Themes and Meanings
In early Aztec society, a ceremony was performed each year to honor the goddess of grain. A young virgin selected from the group became the embodiment of the grain goddess; her reign was brief, however. After a short period of ritual fasting and prayer, the young girl was sacrificed to the goddess, her skin was flayed, her blood sprinkled on the crops, and then the priest who performed the ritual would wear her skin. John L’Heureux offers a similarly gruesome tale in “The Anatomy of Desire,” but his story is perhaps even more unsettling than the Aztec ritual because it begins and ends not with purification and hope but with absurdity and despair.
Hanley is flayed because of some soldiers’ absurd notion of duty. Soldiers loyal to the general come across the sleeping Hanley and make an example of him. He is accused of being an infiltrator, but it is clear that he is dragged across the arbitrary demarcation line by the soldiers; he has infiltrated nothing. He is simply a random victim of war, a war whose origin and purpose are never shared with the reader. His sacrifice is related to no larger myths of the society, no purpose.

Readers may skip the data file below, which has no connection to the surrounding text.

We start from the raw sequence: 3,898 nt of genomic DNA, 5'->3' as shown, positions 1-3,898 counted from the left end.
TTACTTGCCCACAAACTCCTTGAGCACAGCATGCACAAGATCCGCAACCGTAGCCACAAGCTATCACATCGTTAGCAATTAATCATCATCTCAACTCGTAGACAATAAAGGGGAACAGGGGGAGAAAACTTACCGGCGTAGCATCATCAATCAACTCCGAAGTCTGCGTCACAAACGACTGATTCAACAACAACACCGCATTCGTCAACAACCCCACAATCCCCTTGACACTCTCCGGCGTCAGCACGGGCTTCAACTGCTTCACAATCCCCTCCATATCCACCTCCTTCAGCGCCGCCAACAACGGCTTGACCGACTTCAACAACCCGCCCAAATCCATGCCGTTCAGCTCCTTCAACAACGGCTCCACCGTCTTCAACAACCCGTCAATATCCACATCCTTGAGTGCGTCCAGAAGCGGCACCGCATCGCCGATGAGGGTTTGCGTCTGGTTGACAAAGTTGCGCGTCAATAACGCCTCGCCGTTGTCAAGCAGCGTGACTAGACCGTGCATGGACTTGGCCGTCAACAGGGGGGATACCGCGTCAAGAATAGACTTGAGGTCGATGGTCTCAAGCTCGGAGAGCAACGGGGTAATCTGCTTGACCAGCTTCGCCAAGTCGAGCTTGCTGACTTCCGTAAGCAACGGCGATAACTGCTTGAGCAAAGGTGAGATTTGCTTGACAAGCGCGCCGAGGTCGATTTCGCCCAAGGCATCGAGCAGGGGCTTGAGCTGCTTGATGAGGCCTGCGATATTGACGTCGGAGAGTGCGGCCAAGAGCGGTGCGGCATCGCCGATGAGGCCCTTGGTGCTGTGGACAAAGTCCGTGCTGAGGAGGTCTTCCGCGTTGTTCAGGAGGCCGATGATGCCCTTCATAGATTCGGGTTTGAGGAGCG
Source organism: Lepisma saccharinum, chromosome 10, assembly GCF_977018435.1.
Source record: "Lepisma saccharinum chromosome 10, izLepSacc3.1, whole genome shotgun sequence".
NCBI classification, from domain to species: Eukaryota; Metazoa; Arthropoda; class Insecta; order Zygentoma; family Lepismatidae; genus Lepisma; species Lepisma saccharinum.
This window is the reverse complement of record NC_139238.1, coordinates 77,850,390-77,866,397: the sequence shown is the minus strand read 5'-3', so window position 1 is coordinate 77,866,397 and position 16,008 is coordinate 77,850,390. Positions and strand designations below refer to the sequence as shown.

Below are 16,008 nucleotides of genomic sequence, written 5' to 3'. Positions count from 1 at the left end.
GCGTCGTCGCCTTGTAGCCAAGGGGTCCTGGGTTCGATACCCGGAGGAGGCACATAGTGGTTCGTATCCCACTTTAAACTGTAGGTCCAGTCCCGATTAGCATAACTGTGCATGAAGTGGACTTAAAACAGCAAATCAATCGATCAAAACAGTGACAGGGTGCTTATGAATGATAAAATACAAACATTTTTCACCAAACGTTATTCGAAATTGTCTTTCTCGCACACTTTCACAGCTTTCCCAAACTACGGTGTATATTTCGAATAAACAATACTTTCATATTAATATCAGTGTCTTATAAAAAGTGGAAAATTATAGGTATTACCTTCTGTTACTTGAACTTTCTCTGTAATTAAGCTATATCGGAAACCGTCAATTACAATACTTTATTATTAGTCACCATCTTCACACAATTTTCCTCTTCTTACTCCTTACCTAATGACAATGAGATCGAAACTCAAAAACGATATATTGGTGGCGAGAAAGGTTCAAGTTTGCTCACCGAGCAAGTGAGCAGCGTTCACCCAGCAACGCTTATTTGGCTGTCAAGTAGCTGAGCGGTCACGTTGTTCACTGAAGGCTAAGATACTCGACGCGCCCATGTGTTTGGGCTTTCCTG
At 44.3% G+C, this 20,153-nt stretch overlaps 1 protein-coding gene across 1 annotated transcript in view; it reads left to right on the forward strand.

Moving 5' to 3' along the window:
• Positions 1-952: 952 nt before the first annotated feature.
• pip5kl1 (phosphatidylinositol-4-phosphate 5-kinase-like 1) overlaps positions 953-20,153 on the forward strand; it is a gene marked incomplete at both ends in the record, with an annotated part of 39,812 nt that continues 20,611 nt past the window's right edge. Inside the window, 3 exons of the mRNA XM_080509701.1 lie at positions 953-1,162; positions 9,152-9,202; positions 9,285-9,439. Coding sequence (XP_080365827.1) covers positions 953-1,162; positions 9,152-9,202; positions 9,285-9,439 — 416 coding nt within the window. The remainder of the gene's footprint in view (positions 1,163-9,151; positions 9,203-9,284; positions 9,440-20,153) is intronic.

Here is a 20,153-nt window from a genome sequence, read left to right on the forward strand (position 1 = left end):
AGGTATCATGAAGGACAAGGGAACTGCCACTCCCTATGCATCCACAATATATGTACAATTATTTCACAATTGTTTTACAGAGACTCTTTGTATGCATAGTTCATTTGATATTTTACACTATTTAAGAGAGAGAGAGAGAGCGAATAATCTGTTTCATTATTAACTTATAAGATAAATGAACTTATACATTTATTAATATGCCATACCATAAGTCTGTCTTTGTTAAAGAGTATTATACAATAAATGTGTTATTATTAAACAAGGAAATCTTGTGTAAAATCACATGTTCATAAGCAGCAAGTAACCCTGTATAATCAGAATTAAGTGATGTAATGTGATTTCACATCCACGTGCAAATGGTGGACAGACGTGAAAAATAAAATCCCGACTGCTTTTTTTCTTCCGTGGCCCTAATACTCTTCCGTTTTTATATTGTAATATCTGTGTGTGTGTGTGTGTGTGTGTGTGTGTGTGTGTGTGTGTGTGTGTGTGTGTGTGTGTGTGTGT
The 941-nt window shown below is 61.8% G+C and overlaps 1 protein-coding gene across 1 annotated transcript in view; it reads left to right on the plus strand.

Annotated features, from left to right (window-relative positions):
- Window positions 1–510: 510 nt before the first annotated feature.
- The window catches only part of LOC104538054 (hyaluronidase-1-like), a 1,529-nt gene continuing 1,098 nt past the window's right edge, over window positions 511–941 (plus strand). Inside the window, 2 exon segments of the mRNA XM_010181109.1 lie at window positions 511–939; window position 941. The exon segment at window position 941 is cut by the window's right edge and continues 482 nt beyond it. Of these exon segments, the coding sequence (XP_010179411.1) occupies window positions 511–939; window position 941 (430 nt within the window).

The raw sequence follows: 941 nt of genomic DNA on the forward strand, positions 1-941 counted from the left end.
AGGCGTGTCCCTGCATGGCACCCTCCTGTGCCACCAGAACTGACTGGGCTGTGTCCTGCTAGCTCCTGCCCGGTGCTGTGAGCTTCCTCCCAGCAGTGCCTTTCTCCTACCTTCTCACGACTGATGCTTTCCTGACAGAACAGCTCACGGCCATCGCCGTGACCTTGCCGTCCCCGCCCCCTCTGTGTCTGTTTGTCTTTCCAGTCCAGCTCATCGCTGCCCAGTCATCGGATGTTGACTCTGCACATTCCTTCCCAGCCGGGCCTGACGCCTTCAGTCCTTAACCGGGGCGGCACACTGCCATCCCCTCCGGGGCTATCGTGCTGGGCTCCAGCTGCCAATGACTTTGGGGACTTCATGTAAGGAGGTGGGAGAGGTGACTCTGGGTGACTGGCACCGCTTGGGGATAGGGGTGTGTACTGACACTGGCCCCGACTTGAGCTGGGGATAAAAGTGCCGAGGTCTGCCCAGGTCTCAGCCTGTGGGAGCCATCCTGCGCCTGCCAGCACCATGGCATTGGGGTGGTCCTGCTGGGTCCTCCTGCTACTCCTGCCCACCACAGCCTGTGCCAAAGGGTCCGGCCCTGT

The French psychoanalyst Jacques Lacan has said that “what is desired is always displaced, always deferred, and reappears endlessly in another guise.” L’Heureux’s male characters, especially Hanley, seem to reflect Lacan’s belief. Happiness and contentment are absent in the story because, as the nurse...
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